An investor in Emerging Market (EM) equities over the
last 12 years has had a torrid time. The asset class has
not only suffered poor returns in both absolute terms
since 2010, but also relative to Developed Market (DM)
equities, with the latter being driven by the strength of
the US equity market.
At the beginning of 2010, EM equities were valued at a premium to both its own historical average valuation, but also versus DM equity valuations. DM equities on the other hand, looked attractive relative to their own history. Starting valuations matter and EM’s 4.6% annualised returns from 2010 to 2021 have significantly lagged the 11.6% annualised return of DM equities over the same period.
Today’s investor is faced with a different proposition. Since the end of 2021, EM valuations are standing at their biggest discount to DM equities since the late 1990s. What followed in the 2000s was effectively zero returns for DM equities, while EM equities returned 10% annualised. It is early days yet but excluding the effect of Russia which made up around 4% of EM indices1 at the beginning of the year, EM equities have outperformed DM equities year-to-date.
While relative valuation can be instructive, a more important consideration however is absolute valuation. Part of today’s dispersion in valuation between EM and DM can be explained by the elevated absolute valuation of DM equities. After reaching a price-to-book ratio of 3.3 times at the end of 2021, DM equities almost reached bear market territory in May2, before rallying over the last few weeks. At today’s valuation of 2.8 times, the asset class still trades above its long-term average of 2.4 times.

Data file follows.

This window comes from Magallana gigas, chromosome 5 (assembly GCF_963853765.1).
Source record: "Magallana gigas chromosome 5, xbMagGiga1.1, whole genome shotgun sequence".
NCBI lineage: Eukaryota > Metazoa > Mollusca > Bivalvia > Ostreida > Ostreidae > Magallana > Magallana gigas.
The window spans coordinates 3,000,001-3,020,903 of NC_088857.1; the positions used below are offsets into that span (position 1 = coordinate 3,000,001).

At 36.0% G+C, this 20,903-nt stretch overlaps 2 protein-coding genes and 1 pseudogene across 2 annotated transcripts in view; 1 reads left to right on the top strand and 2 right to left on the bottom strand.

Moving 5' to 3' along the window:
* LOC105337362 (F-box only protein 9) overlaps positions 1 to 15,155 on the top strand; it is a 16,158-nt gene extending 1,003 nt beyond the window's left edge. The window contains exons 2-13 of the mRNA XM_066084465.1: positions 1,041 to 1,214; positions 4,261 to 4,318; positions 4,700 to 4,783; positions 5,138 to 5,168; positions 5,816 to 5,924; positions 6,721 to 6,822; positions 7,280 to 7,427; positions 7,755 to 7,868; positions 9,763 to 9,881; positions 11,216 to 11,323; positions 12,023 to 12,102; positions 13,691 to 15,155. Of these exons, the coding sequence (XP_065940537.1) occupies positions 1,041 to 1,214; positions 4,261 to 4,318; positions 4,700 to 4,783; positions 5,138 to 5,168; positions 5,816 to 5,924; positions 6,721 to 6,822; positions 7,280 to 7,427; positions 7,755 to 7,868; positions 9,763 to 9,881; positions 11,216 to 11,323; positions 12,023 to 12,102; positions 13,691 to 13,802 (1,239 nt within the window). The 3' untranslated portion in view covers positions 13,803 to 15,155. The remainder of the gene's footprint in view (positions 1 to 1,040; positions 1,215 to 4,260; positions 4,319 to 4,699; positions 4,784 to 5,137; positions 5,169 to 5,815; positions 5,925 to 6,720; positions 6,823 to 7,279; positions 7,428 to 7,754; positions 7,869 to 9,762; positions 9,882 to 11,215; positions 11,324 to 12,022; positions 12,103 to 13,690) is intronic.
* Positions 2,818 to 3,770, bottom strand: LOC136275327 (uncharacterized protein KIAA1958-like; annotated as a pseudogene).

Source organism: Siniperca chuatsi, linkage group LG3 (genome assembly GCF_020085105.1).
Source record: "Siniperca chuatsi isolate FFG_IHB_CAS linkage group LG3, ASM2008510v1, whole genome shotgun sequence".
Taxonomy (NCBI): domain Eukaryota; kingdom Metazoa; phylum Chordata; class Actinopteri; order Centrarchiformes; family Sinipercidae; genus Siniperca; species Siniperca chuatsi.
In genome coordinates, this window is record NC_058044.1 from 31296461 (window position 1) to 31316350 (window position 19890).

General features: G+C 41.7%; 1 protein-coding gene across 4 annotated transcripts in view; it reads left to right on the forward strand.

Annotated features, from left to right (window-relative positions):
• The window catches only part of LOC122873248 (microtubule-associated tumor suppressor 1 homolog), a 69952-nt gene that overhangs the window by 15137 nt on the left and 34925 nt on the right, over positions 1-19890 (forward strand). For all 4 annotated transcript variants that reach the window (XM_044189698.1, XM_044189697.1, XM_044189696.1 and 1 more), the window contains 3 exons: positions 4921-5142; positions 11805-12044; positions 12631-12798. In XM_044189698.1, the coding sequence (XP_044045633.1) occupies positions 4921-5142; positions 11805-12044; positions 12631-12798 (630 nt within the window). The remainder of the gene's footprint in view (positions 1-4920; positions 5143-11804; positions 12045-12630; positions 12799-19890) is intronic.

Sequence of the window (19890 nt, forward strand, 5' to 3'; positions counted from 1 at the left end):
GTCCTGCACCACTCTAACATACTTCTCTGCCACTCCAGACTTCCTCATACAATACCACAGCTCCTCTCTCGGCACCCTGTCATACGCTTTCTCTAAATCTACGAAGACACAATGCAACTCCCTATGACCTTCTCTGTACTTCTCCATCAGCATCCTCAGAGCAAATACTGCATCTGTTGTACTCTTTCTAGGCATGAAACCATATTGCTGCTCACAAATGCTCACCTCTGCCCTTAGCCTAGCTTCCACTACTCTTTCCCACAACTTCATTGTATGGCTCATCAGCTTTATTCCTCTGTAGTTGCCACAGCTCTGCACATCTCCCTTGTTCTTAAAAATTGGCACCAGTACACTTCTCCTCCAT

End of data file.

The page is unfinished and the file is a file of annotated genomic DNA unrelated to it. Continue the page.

EM equities however trade at 1.4 times price-to-book, below their long-term average of 1.6 times and around a 50% discount to DM equity valuations. This is a much more reasonable starting valuation, and while there is never any guarantee that markets cannot fall further (as we have seen so far this year), we believe a larger margin of safety exists in EM given both absolute and relative valuations.
It is worth repeating that starting valuations matter, but only with a strong emphasis on future long-term returns.
Anything can happen in the intervening period, not least attractive valuations becoming even more attractive, which is a kind way of saying ‘a period of poor performance can last even longer’. If you are willing to stay the course however, investing at low starting valuations puts the odds of a good outcome on your side. When EM equities have traded at a price-to-book ratio of 1.4 times or lower, 12-year annualised returns have at least been 10% and have averaged over 15% per annum. For DM equities, the picture is less rosy, with a premium starting valuation producing maximum 12-year returns of 6.9% per annum historically, but an average of just 3.4%. However, this year’s weakness has already improved the return outlook for DM equities.
We are big believers in active investment strategies, more so in regions where considerable inefficiencies remain, like EM equities. Using a bottom-up universe of companies to analyse the attractiveness of equity markets, we calculate around one fifth of EM equity stocks trade below a price-to-earnings ratio of 10 times. This compares to just 6% of our North American universe.
Therefore there is plenty of opportunity for an active EM manager to deliver attractive returns, despite what occurs in the mainstream indices, over the next decade or more.
Sources: 1 Russia’s weight In MSCI Emerging Markets Index (%), MSCI. 2 Bear market defined as a 20% fall from its prior peak. All return and valuation figures sourced from Bloomberg Finance, L.P